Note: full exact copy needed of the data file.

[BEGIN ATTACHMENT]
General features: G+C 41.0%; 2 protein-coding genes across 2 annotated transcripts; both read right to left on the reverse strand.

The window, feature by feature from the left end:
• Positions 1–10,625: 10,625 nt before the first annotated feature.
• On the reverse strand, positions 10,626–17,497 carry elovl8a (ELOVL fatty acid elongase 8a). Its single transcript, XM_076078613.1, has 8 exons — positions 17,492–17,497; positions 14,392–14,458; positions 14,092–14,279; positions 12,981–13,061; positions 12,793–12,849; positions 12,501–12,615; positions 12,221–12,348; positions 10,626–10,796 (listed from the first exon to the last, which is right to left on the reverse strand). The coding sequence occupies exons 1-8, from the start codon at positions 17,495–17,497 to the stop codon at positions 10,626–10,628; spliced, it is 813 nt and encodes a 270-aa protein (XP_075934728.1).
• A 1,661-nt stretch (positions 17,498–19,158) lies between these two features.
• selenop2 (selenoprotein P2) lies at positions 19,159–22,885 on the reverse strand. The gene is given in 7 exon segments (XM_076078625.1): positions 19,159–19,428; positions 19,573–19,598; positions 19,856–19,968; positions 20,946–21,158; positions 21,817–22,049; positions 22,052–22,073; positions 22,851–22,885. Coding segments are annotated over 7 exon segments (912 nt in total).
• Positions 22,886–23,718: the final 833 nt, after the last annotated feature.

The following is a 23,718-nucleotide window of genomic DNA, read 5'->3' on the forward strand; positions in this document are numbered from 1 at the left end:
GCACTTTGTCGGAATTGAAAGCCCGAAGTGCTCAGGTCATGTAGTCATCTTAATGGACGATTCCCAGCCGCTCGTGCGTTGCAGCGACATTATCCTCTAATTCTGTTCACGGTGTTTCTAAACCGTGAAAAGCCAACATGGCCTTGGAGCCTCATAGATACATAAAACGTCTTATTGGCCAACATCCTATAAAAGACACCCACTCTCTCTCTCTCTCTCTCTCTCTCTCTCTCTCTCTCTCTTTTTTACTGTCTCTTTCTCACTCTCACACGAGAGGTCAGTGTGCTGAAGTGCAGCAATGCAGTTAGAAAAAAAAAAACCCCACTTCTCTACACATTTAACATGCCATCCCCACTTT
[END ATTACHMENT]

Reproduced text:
General features: G+C 41.0%; 2 protein-coding genes across 2 annotated transcripts; both read right to left on the reverse strand.

The window, feature by feature from the left end:
• Positions 1–10,625: 10,625 nt before the first annotated feature.
• On the reverse strand, positions 10,626–17,497 carry elovl8a (ELOVL fatty acid elongase 8a). Its single transcript, XM_076078613.1, has 8 exons — positions 17,492–17,497; positions 14,392–14,458; positions 14,092–14,279; positions 12,981–13,061; positions 12,793–12,849; positions 12,501–12,615; positions 12,221–12,348; positions 10,626–10,796 (listed from the first exon to the last, which is right to left on the reverse strand). The coding sequence occupies exons 1-8, from the start codon at positions 17,495–17,497 to the stop codon at positions 10,626–10,628; spliced, it is 813 nt and encodes a 270-aa protein (XP_075934728.1).
• A 1,661-nt stretch (positions 17,498–19,158) lies between these two features.
• selenop2 (selenoprotein P2) lies at positions 19,159–22,885 on the reverse strand. The gene is given in 7 exon segments (XM_076078625.1): positions 19,159–19,428; positions 19,573–19,598; positions 19,856–19,968; positions 20,946–21,158; positions 21,817–22,049; positions 22,052–22,073; positions 22,851–22,885. Coding segments are annotated over 7 exon segments (912 nt in total).
• Positions 22,886–23,718: the final 833 nt, after the last annotated feature.

The following is a 23,718-nucleotide window of genomic DNA, read 5'->3' on the forward strand; positions in this document are numbered from 1 at the left end:
GCACTTTGTCGGAATTGAAAGCCCGAAGTGCTCAGGTCATGTAGTCATCTTAATGGACGATTCCCAGCCGCTCGTGCGTTGCAGCGACATTATCCTCTAATTCTGTTCACGGTGTTTCTAAACCGTGAAAAGCCAACATGGCCTTGGAGCCTCATAGATACATAAAACGTCTTATTGGCCAACATCCTATAAAAGACACCCACTCTCTCTCTCTCTCTCTCTCTCTCTCTCTCTCTCTCTCTTTTTTACTGTCTCTTTCTCACTCTCACACGAGAGGTCAGTGTGCTGAAGTGCAGCAATGCAGTTAGAAAAAAAAAAACCCCACTTCTCTACACATTTAACATGCCATCCCCACTTT